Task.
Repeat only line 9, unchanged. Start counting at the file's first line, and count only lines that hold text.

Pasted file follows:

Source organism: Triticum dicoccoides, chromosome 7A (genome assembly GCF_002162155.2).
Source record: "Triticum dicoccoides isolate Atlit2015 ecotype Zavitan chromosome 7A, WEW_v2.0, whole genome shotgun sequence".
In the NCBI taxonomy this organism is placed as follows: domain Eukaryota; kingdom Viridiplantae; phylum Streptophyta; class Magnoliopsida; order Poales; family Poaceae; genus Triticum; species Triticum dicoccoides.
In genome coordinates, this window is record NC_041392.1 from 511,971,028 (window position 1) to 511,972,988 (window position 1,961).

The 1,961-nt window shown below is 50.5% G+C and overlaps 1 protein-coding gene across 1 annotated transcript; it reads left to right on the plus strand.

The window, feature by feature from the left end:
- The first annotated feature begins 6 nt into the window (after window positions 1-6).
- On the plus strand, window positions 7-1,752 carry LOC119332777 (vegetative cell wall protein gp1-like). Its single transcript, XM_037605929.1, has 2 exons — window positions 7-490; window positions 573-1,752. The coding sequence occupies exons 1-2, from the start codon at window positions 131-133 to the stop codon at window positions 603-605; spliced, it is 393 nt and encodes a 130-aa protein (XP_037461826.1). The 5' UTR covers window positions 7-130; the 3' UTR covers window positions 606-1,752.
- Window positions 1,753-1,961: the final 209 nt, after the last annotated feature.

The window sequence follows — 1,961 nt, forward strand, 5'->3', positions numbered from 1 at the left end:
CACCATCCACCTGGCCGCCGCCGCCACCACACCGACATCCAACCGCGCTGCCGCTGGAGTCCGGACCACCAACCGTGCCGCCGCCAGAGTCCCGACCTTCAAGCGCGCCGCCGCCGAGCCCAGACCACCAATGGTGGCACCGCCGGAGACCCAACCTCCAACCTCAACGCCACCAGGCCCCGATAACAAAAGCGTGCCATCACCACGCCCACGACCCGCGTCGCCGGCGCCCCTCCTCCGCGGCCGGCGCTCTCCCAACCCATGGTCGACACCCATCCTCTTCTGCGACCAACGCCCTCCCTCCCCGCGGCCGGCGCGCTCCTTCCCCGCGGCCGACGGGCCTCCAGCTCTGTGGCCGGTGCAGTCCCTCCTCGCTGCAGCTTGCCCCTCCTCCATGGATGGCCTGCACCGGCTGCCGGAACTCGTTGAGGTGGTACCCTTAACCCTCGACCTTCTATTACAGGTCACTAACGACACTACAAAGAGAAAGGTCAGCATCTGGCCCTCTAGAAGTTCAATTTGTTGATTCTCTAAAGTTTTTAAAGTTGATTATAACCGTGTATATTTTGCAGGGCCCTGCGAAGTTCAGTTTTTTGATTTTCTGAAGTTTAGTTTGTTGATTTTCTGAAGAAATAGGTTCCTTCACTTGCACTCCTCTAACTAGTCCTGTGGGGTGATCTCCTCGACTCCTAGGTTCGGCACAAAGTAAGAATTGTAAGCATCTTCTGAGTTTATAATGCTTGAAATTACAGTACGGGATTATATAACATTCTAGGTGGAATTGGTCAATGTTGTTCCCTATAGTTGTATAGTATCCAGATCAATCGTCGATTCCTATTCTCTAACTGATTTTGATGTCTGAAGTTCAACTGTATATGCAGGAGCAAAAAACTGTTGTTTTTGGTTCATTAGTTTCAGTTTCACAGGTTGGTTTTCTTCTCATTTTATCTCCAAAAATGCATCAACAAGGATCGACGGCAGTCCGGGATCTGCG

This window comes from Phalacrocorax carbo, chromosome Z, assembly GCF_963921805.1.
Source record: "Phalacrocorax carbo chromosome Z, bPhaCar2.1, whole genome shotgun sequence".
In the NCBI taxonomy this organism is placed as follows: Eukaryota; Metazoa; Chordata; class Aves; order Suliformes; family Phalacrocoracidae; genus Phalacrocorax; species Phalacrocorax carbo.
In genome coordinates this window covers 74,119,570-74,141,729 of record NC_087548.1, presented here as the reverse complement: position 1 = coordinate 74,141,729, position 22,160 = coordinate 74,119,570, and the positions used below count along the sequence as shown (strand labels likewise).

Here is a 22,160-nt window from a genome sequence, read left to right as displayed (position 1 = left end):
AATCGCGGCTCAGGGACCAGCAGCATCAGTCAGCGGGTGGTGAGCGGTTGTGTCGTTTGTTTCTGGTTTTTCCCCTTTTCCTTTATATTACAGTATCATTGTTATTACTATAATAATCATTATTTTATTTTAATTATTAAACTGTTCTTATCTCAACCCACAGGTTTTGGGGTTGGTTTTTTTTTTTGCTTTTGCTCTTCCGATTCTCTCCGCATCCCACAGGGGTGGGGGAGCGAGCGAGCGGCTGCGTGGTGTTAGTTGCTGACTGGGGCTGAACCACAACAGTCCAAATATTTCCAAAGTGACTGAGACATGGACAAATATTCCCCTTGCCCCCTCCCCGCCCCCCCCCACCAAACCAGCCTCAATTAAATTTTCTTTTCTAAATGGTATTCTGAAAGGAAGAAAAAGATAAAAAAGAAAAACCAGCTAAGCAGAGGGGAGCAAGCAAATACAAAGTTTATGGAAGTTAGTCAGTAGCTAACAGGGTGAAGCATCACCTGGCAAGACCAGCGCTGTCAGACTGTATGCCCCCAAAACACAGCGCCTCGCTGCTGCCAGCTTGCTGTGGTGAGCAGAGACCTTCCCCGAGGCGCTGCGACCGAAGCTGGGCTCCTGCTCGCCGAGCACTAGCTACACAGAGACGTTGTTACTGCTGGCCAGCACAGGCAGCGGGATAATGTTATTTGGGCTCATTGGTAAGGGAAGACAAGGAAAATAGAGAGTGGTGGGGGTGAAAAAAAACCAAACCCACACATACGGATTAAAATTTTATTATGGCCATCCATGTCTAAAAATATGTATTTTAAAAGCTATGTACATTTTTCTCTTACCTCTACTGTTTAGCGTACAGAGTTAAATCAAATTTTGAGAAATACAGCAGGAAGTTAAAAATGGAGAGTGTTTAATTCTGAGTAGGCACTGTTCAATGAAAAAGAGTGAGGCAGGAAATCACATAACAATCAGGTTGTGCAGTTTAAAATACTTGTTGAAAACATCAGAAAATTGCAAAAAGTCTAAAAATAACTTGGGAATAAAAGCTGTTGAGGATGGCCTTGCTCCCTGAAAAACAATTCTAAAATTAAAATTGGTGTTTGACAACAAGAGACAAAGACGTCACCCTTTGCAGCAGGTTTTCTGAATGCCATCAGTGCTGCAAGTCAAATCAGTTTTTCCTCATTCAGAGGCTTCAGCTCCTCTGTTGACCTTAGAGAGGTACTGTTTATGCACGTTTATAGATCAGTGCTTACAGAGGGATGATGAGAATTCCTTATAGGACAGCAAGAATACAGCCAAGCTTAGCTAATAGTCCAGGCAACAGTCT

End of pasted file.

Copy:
- Window positions 1,753-1,961: the final 209 nt, after the last annotated feature.